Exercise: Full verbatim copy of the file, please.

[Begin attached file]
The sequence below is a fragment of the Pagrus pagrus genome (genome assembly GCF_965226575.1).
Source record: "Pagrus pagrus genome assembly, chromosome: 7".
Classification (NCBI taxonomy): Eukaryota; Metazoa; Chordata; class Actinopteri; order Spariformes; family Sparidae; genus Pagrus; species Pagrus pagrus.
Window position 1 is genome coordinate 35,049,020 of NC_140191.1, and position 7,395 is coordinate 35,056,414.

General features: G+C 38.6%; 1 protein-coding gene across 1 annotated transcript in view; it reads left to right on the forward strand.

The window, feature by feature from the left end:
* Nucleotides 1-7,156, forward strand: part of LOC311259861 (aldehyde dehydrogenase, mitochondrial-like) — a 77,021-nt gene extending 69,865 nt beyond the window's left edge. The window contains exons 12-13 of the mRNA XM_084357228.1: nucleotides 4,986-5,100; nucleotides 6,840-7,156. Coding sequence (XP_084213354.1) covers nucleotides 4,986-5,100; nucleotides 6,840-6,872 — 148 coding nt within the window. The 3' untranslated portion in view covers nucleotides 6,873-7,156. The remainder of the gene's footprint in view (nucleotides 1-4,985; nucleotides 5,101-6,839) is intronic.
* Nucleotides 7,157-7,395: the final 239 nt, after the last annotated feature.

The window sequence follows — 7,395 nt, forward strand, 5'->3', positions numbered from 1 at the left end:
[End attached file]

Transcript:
The sequence below is a fragment of the Pagrus pagrus genome (genome assembly GCF_965226575.1).
Source record: "Pagrus pagrus genome assembly, chromosome: 7".
Classification (NCBI taxonomy): Eukaryota; Metazoa; Chordata; class Actinopteri; order Spariformes; family Sparidae; genus Pagrus; species Pagrus pagrus.
Window position 1 is genome coordinate 35,049,020 of NC_140191.1, and position 7,395 is coordinate 35,056,414.

General features: G+C 38.6%; 1 protein-coding gene across 1 annotated transcript in view; it reads left to right on the forward strand.

The window, feature by feature from the left end:
* Nucleotides 1-7,156, forward strand: part of LOC311259861 (aldehyde dehydrogenase, mitochondrial-like) — a 77,021-nt gene extending 69,865 nt beyond the window's left edge. The window contains exons 12-13 of the mRNA XM_084357228.1: nucleotides 4,986-5,100; nucleotides 6,840-7,156. Coding sequence (XP_084213354.1) covers nucleotides 4,986-5,100; nucleotides 6,840-6,872 — 148 coding nt within the window. The 3' untranslated portion in view covers nucleotides 6,873-7,156. The remainder of the gene's footprint in view (nucleotides 1-4,985; nucleotides 5,101-6,839) is intronic.
* Nucleotides 7,157-7,395: the final 239 nt, after the last annotated feature.

The window sequence follows — 7,395 nt, forward strand, 5'->3', positions numbered from 1 at the left end: